Arnold Schwarzenegger distance self from Bush. Or does he?
Posted Sat, Sep 9, 2006 at 5:57 pm
The ABC News "exclusive" "Schwarzenegger Explains Why He Went Green" has Arnold chanelling Laurie David via Maria and contains this:
Schwarzenegger faces a re-election battle this fall, but said if Bush advisor Karl Rove were to call offering the president's help, he would decline the help because of the president's lack of popularity in California.What's that smell? Let's turn to the 1/19/06 article "Schwarzenegger brings Bush strategist to 2006 campaign" for a clue:
Gov. Arnold Schwarzenegger, steeling for a tough 2006 campaign, has tapped another top White House veteran to join his re-election drive -- hiring Matthew Dowd, a lead architect of the Bush-Cheney 2004 campaign to be his chief campaign strategist, sources said Wednesday.Why, even the SDUT managed to (slightly) put two and two together:
The addition of Dowd, a confidant of top White House aide Karl Rove, Bush's former chief pollster and a former senior adviser to the Republican National Committee, is expected to be announced shortly. The GOP strategist heads ViaNovo, a management and communications firm in Austin, Texas.
So far as Gov. Arnold Schwarzenegger and his re-election campaign team are concerned, President Bush's middle initial might as well stand for "Who?"Yes, here in California we really respect someone who pretends not to be a Bush/Rove puppet but who in in effect is kept on a very short leash not only by his wife but by those with deep ties to the White House. Maybe a protest vote for Angelides would be the best way to show how much we respect Arnold and his team. Note also this bit from ABC:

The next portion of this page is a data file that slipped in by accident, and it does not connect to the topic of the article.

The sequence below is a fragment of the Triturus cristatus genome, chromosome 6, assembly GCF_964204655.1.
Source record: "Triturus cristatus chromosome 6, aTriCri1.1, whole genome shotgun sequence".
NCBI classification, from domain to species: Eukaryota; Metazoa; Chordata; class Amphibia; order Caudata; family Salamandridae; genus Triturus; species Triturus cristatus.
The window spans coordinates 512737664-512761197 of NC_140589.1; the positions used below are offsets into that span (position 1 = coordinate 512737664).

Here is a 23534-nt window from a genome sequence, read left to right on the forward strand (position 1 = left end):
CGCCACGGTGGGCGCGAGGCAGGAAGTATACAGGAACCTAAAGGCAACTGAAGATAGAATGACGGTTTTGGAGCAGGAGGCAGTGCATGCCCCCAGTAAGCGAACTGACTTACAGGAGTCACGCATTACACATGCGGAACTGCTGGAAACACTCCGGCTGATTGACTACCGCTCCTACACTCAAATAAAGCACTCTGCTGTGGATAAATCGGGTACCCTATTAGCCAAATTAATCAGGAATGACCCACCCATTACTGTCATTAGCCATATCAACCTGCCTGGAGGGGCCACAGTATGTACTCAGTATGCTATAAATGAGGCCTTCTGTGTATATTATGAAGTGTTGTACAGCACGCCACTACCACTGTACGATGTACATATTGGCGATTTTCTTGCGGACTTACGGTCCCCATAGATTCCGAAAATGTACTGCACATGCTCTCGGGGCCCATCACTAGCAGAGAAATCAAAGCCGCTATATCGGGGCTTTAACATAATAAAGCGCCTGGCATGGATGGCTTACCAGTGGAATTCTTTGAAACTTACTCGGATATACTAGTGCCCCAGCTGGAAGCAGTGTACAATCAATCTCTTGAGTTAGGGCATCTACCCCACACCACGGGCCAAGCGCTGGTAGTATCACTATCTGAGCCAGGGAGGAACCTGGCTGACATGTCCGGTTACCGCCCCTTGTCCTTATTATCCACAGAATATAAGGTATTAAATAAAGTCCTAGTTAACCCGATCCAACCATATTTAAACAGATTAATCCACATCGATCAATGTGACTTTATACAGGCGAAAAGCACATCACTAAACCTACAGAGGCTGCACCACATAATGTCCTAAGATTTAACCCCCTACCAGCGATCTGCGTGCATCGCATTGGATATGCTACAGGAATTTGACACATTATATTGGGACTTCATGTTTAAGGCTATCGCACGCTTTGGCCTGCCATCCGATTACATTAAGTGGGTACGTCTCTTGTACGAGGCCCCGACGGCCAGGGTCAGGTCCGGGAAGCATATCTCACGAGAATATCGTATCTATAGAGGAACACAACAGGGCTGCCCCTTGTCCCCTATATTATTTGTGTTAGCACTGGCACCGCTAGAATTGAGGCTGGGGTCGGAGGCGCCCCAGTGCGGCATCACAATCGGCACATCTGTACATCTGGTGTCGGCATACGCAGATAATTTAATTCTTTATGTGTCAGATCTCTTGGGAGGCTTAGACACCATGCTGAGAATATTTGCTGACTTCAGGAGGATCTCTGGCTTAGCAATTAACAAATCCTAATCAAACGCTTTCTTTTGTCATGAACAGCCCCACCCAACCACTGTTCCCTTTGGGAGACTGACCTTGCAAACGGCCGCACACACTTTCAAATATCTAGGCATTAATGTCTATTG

...Matthew Dowd, chief strategist for the Schwarzenegger re-election campaign, said he's mindful of the potential anti-Republican tide, but not overly worried about it.
Although Dowd was a top adviser to Bush's 2004 re-election campaign and still counts himself a Bush loyalist, he is more than willing to help Schwarzenegger distance himself from the president.
"When the opportunity presents itself to show he's an independent leader, we're fine with that," Dowd said. "In California, they respect that."
In the past year, Schwarzenegger's approval rating jumped from 36 to 49 percent. After taking a beating for governing as an anti-union, right-leaning Republican, he's gained approval by cutting deals with the Democratic legislature on the minimum wage, prescription drugs and now global warming.Obvious to most, there are other explanations for the rise, including Arnold's unbelievably pathetic campaign (or lack thereof) for his bills, as well as the smears emanating from the unions having somewhat abated. And, if he had shown the Dems in the legislature for what they are instead of surrendering, his approval might be even higher and, needless to say, he would have done what's in the best interests of the state and the nation. Instead, he wimped out.